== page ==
severe medical conditions, as they would not be able to withstand the harsh conditions.
Furthermore, teens who have severely biologically-linked mental disorders such as schizophrenia
or profound intellectual disability would not benefit from these programs, and would do better in
a clinically monitored environment.
In addition, wilderness programs can be beneficial for the families of troubled children as
well. As we saw in the show, parents described feeling overwhelmed and helpless when their
child began to act out. By sending their children to a wilderness program, parents may have some
peace of mind that their child is being cared for by professionals who are equipped to deal with
difficult behavior. Furthermore, the frustration and inability to act effectively in the face of
difficult behavior that parents experience may put a strain on their relationships with the teens.
By having some space to rethink their own attitudes and feelings towards their children, parents
can come to actively love and appreciate the child again. Preparing the home to receive the child
post-wilderness could also act as a mirror in which parents can see their own emotionally
unhealthy tendencies and work towards healing themselves as to create a healthy home for the
Along with a plethora of positive factors, wilderness programs also carry with them
significant risks. Some teens, when placed in the wilderness, are simply not equipped to deal
with the harsh conditions and higher levels of physical activity. As told by some characters in the

play, campers are often taken to wilderness without prior warning, and are taken away by
strangers late at night. This could potentially create increased distrust of parents and families,
and cause the teen to act out even more. In addition, lack of regulation of wilderness programs
could result in parents sending their children to a program that doesnt function as advertised.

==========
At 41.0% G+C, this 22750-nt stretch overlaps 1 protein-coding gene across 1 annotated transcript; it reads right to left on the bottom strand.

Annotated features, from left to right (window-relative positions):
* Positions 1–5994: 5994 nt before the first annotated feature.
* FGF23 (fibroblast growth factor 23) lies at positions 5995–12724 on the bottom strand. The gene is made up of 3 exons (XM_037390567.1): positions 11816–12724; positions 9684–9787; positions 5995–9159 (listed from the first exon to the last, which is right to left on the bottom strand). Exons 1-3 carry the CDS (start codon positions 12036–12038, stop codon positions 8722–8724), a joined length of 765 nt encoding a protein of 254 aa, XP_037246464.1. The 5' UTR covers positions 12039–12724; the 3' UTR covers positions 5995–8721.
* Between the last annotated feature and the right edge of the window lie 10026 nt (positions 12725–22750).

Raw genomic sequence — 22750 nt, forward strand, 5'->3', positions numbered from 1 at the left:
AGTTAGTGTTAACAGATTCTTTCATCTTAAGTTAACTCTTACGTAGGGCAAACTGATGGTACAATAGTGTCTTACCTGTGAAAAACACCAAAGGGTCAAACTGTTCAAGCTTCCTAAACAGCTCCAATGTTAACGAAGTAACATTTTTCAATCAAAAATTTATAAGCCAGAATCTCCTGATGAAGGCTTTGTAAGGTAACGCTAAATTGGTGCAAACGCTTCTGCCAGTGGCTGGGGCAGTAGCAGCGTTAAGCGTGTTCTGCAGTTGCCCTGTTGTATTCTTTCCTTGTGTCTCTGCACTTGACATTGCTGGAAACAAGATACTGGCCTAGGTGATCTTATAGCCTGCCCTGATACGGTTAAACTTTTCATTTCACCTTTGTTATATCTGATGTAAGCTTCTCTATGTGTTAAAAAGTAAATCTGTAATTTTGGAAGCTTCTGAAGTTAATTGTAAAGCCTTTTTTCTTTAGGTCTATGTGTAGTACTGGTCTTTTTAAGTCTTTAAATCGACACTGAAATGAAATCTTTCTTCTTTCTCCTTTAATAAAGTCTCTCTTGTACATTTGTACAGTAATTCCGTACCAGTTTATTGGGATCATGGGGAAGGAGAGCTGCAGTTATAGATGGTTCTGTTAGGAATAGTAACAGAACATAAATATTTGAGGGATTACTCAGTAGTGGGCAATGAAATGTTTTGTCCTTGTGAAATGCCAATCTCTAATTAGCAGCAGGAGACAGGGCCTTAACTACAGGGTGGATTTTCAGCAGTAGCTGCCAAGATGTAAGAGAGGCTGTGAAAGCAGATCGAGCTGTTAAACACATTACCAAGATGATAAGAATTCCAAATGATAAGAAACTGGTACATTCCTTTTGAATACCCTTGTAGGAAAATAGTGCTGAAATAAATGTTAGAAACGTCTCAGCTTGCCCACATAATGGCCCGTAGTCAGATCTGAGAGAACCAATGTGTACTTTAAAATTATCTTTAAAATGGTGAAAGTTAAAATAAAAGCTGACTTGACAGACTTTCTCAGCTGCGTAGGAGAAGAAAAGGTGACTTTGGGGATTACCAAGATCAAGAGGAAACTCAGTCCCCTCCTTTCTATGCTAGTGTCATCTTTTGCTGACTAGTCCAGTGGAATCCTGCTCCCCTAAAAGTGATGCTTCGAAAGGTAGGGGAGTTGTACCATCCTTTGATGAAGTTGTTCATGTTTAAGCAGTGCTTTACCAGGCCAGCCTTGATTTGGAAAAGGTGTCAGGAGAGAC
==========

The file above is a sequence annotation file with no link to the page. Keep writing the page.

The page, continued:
Rather than genuinely attempting to rehabilitate teens and partnering with clinically qualified
professionals, the program could skew the other way, and instead result in the maltreatment of
adolescents. Another factor worth considering is the variability in attitude and temperament of
camp leaders, as this could potentially hinder the healing of campers. As interaction with other
people is limited, the quality of a camp leader is a huge factor in the healing process of the
camper. If the leader acts in a hostile or harsh way, campers are unlikely to be responsive and
will not benefit from their time in wilderness.
After attending Wilderness, my knowledge of wilderness programs had tripled. In
addition to simply knowing about these programs, I felt that I had gained a better sense of child
and adolescent psychopathology. One of the most interesting things that I learned from watching
the play was how easy it is to see children with behavioral problems as mainly defined by their
issuesthe girl who cut herself or the boy who lied about his parents. Even as I watched the
show, I found myself mentally referring to each character with such monikers when I couldnt
remember their names. When I reflected on the intimate and personal stories that each teen told
as juxtaposed with my crude labeling of each camper, I realized that there was so much more to
them than just their behavioral problem. Through the compassion and patience of the camp
leaders, I saw that treating a child with behavioral issues as a rounded human being was a far
better way to create a healthy environment for healing. I also saw that while some characters

acted as if they wanted to be alone, ultimately, each person wanted their story and feelings to be
shared; this taught me about the importance of community and of trust. Through trust, each of
the campers began to open up, and by sharing them with the communitythe other campers, the
camp leaders, and the audienceallowed them to journey closer to recovery. Lastly, I learnt that
there was truly no one way to move towards healing. Each of the characters was their own
personwholly individual and in need of specific and attentive care. This show truly opened my
eyes to not only a new kind of treatment program that I had previously not known about, but also
the delicate, fragile, and ultimately beautiful nature of the adolescent mind and how it deals with
emotional distress.